New London, Connecticut
The area where New London, CT stands today was first settled by the Pequot indians, who called the spot Nameaug. John Winthrop the Younger (1606-1676), son of the founder of the Massachusetts Bay Colony, landed, kicked out the indians and established an English settlement there, calling it Pequot after its previous inhabitants. On March 10 1683 the Connecticut General Assembly officially named the town New London.
New London sports an excellent harbor at the mouth of the Thames harbor on Long Island Sound, which naturally made it a likely place to need defending. Connecticut Governor Jonathan Trumbull (1710-1785) suggested New London might be a fine place for a star fort in 1775, and by 1777 the first iteration of Fort Trumbull was complete.
Two years later, Benedict Arnold (1741-1801) had a problem. Though he had performed brilliantly as one of the most effective American commanders in the American Revolutionary War (1775-1783), many of his military accomplishments had been undone through the incompetence of his superiors, most of whom were political appointees of the ineffectually flapping Continental Congress in Philadelphia. Arnold was acquitted of politically inspired charges of corruption, but he'd had enough. When he was given command of the military facility at West Point, New York, he first passed information to the British about its strength, and then plotted to hand it over to them whole. The plot was exposed, and Arnold officially changed sides, being granted the rank of Brigadier General in the British Army.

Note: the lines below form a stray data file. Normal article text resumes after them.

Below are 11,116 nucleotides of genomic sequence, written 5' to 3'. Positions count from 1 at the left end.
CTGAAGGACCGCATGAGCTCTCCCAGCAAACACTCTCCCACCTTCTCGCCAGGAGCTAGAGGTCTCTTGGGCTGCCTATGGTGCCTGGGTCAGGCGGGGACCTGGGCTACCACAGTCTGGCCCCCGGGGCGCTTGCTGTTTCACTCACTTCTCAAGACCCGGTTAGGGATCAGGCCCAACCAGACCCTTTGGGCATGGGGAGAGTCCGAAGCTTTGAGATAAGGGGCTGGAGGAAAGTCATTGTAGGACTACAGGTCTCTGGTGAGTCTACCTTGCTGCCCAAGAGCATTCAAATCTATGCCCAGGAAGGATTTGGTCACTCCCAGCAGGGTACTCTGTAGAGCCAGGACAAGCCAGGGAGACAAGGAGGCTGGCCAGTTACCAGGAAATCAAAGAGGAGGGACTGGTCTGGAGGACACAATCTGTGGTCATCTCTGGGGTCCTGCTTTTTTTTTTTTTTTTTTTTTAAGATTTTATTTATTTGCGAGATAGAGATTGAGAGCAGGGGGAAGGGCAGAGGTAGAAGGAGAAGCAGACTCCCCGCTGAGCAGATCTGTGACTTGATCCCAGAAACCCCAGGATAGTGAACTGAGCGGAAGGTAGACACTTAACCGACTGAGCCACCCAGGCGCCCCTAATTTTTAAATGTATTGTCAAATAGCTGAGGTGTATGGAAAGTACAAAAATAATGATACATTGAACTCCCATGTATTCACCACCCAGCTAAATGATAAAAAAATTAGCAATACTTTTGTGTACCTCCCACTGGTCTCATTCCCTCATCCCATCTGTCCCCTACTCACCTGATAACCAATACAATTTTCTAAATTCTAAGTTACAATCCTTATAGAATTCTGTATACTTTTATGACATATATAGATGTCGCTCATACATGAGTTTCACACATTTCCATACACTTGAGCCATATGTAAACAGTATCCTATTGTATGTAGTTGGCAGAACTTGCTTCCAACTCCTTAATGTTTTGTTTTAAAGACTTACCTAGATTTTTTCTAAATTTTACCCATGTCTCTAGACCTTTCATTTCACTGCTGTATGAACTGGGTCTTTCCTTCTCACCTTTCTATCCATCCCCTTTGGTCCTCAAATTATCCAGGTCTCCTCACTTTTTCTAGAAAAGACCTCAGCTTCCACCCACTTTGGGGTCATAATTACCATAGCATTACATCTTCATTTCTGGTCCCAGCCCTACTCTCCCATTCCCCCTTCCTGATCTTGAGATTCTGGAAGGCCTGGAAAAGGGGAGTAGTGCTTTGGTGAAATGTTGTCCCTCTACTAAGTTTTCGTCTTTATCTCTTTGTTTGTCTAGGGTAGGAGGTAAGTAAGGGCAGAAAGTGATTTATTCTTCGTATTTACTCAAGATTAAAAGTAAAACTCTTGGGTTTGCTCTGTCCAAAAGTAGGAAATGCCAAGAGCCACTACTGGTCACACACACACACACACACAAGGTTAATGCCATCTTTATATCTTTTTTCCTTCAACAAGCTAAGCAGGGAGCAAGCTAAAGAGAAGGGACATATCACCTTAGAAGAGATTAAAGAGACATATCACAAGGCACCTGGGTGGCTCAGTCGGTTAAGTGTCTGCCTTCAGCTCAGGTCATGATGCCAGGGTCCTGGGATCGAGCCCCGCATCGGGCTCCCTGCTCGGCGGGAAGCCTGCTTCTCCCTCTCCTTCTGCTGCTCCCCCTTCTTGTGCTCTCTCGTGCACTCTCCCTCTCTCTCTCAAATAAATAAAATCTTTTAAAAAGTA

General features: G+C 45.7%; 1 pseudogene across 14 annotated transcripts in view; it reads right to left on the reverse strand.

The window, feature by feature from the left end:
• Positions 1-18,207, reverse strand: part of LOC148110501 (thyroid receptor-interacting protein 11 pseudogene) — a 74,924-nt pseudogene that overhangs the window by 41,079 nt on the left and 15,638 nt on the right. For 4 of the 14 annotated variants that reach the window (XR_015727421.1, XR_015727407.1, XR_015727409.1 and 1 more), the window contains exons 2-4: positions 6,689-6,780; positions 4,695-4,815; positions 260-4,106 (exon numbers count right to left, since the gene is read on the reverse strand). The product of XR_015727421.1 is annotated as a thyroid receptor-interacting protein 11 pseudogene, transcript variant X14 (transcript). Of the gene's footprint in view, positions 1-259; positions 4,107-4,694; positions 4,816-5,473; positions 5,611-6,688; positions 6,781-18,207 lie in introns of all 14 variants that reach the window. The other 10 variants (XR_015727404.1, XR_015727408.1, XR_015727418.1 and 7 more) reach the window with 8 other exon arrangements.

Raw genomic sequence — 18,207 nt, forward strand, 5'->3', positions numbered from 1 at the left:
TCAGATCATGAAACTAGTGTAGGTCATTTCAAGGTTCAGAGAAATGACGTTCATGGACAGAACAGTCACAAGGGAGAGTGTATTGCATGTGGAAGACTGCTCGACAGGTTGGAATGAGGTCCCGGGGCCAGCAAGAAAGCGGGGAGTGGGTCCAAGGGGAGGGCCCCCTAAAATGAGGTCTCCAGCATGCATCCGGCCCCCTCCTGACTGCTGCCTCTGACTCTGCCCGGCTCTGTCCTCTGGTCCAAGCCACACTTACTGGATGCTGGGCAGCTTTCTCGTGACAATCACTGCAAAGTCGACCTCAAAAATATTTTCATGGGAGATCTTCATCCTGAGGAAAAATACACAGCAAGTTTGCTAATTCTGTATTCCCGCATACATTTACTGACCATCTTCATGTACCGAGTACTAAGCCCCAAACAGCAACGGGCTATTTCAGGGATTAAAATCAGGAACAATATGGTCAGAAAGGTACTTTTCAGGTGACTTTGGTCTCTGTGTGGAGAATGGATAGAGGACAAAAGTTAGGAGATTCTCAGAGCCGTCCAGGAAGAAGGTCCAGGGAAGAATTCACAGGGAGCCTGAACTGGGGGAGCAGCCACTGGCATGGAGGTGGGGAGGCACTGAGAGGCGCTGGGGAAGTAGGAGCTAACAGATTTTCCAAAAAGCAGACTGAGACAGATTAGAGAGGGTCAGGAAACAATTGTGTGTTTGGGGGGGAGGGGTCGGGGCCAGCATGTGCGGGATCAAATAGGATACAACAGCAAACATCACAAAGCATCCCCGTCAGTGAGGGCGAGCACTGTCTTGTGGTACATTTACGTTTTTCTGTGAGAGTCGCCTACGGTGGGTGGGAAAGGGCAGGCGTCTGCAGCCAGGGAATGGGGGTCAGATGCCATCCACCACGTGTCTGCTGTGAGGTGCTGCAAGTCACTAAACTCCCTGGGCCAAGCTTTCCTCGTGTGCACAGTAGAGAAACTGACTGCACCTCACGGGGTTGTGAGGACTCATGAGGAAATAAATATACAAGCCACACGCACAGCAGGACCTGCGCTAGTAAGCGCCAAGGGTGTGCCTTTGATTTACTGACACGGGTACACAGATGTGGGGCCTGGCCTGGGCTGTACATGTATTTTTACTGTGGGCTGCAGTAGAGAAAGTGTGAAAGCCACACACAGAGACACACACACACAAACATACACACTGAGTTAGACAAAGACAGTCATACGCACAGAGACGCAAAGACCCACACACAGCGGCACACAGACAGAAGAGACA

Why are we going on about Benedict Arnold? Because, y'see, on September 5 1781 General Arnold led a force of 1700 men to New London, where they captured the American position at Fort Griswold, which sat on the opposite side of the harbor from Fort Trumbull. The British then came across the harbor and attacked Fort Trumbull, the garrison of which, though greatly outnumbered, put up a spirited defense for about three hours, before the fort's commanding officer, a Colonel Ledyard, offered his sword to Arnold and asked for quarter for his men. A contemporary account has Arnold responding with a snarl of "Ye rascals, I give you quarters!" and plunging his sword into the surrendering American officer's breast. The remainder of the garrison were bayonetted by the wicked British.
Did this actually happen? One wonders. Benedict Arnold's defection to the British made him a pretty darned unpopular figure in the US, then and now, but the guy had all sorts of nonsense made up about him even before he turned traitor.
No less authoritative a voice than Jon Lincoln, the current park supervisor for Fort Trumbull and Fort Griswold State parks in Connecticut, reports that 'twas not Benedict Arnold who was responsible for the massacre of the defenseless defenders. Mr. Lincoln tells us that it was a British Major Bromfield, likely enraged by the death of his commanding officers at the hands of a bunch of colonial jerks who by all rights should have surrendered in a more proper fashion earlier (Lieut. Col. Eyre and Maj. Montgomery, commanding the two British regiments involved in the attack, were killed in the process), who plunged his sword into the chest of the actively surrendering Colonel Ledyard and allowed the following massacre to take place.